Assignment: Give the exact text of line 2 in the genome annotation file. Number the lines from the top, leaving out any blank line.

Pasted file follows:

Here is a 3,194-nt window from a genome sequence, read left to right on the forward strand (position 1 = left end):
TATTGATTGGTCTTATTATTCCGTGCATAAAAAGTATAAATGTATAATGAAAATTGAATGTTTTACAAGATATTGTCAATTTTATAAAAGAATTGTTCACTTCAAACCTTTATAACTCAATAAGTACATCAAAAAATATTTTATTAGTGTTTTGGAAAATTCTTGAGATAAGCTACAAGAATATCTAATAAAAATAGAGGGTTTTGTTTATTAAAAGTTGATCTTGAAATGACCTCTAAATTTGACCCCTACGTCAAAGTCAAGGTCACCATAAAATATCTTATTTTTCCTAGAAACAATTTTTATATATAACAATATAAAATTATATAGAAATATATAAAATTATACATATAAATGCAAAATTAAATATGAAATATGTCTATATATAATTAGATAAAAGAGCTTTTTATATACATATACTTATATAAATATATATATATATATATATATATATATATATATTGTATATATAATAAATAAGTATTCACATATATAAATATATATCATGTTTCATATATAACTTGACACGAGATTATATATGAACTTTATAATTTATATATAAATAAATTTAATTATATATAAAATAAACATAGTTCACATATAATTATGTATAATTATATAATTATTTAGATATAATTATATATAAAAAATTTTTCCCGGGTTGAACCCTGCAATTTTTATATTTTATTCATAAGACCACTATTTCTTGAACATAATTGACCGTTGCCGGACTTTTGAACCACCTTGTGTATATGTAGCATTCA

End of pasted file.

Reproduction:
TATTGATTGGTCTTATTATTCCGTGCATAAAAAGTATAAATGTATAATGAAAATTGAATGTTTTACAAGATATTGTCAATTTTATAAAAGAATTGTTCACTTCAAACCTTTATAACTCAATAAGTACATCAAAAAATATTTTATTAGTGTTTTGGAAAATTCTTGAGATAAGCTACAAGAATATCTAATAAAAATAGAGGGTTTTGTTTATTAAAAGTTGATCTTGAAATGACCTCTAAATTTGACCCCTACGTCAAAGTCAAGGTCACCATAAAATATCTTATTTTTCCTAGAAACAATTTTTATATATAACAATATAAAATTATATAGAAATATATAAAATTATACATATAAATGCAAAATTAAATATGAAATATGTCTATATATAATTAGATAAAAGAGCTTTTTATATACATATACTTATATAAATATATATATATATATATATATATATATATATATTGTATATATAATAAATAAGTATTCACATATATAAATATATATCATGTTTCATATATAACTTGACACGAGATTATATATGAACTTTATAATTTATATATAAATAAATTTAATTATATATAAAATAAACATAGTTCACATATAATTATGTATAATTATATAATTATTTAGATATAATTATATATAAAAAATTTTTCCCGGGTTGAACCCTGCAATTTTTATATTTTATTCATAAGACCACTATTTCTTGAACATAATTGACCGTTGCCGGACTTTTGAACCACCTTGTGTATATGTAGCATTCA